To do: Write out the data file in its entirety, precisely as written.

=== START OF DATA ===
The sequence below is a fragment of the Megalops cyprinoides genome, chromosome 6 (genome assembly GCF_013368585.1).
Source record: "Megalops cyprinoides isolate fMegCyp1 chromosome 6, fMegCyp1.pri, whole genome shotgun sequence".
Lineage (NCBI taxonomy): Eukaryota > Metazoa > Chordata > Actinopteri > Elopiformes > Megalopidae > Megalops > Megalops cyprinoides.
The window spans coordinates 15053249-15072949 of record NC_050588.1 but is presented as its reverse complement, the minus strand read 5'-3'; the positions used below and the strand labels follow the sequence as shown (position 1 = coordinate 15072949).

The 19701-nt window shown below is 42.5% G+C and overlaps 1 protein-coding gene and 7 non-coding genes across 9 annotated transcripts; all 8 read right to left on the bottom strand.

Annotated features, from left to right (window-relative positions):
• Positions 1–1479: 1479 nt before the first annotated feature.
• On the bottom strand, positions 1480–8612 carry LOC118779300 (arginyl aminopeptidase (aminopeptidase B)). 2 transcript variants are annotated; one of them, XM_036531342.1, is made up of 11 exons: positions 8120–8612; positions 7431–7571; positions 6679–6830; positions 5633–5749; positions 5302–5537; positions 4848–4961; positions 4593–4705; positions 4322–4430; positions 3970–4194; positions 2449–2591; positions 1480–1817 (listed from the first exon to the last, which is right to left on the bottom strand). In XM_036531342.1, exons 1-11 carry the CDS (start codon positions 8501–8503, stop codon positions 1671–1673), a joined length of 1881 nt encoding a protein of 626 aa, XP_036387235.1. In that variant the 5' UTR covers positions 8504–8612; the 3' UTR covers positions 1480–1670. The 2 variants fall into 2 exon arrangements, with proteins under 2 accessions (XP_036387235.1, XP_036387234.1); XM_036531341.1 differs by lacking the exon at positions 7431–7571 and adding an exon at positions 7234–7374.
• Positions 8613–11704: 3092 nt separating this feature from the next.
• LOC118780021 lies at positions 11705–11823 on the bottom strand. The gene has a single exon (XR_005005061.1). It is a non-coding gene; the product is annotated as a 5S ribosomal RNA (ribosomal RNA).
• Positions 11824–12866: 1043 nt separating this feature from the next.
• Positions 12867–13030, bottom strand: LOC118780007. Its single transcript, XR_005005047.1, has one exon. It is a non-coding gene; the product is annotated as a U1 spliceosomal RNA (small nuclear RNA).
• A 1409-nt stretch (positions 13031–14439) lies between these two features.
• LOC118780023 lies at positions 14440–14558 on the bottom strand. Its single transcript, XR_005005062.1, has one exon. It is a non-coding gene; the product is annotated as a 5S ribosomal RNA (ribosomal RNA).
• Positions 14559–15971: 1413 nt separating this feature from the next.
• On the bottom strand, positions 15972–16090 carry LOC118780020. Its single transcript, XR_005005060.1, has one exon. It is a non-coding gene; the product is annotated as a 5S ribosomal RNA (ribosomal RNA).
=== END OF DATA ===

The sequence below is a fragment of the Megalops cyprinoides genome, chromosome 6 (genome assembly GCF_013368585.1).
Source record: "Megalops cyprinoides isolate fMegCyp1 chromosome 6, fMegCyp1.pri, whole genome shotgun sequence".
Lineage (NCBI taxonomy): Eukaryota > Metazoa > Chordata > Actinopteri > Elopiformes > Megalopidae > Megalops > Megalops cyprinoides.
The window spans coordinates 15053249-15072949 of record NC_050588.1 but is presented as its reverse complement, the minus strand read 5'-3'; the positions used below and the strand labels follow the sequence as shown (position 1 = coordinate 15072949).

The 19701-nt window shown below is 42.5% G+C and overlaps 1 protein-coding gene and 7 non-coding genes across 9 annotated transcripts; all 8 read right to left on the bottom strand.

Annotated features, from left to right (window-relative positions):
• Positions 1–1479: 1479 nt before the first annotated feature.
• On the bottom strand, positions 1480–8612 carry LOC118779300 (arginyl aminopeptidase (aminopeptidase B)). 2 transcript variants are annotated; one of them, XM_036531342.1, is made up of 11 exons: positions 8120–8612; positions 7431–7571; positions 6679–6830; positions 5633–5749; positions 5302–5537; positions 4848–4961; positions 4593–4705; positions 4322–4430; positions 3970–4194; positions 2449–2591; positions 1480–1817 (listed from the first exon to the last, which is right to left on the bottom strand). In XM_036531342.1, exons 1-11 carry the CDS (start codon positions 8501–8503, stop codon positions 1671–1673), a joined length of 1881 nt encoding a protein of 626 aa, XP_036387235.1. In that variant the 5' UTR covers positions 8504–8612; the 3' UTR covers positions 1480–1670. The 2 variants fall into 2 exon arrangements, with proteins under 2 accessions (XP_036387235.1, XP_036387234.1); XM_036531341.1 differs by lacking the exon at positions 7431–7571 and adding an exon at positions 7234–7374.
• Positions 8613–11704: 3092 nt separating this feature from the next.
• LOC118780021 lies at positions 11705–11823 on the bottom strand. The gene has a single exon (XR_005005061.1). It is a non-coding gene; the product is annotated as a 5S ribosomal RNA (ribosomal RNA).
• Positions 11824–12866: 1043 nt separating this feature from the next.
• Positions 12867–13030, bottom strand: LOC118780007. Its single transcript, XR_005005047.1, has one exon. It is a non-coding gene; the product is annotated as a U1 spliceosomal RNA (small nuclear RNA).
• A 1409-nt stretch (positions 13031–14439) lies between these two features.
• LOC118780023 lies at positions 14440–14558 on the bottom strand. Its single transcript, XR_005005062.1, has one exon. It is a non-coding gene; the product is annotated as a 5S ribosomal RNA (ribosomal RNA).
• Positions 14559–15971: 1413 nt separating this feature from the next.
• On the bottom strand, positions 15972–16090 carry LOC118780020. Its single transcript, XR_005005060.1, has one exon. It is a non-coding gene; the product is annotated as a 5S ribosomal RNA (ribosomal RNA).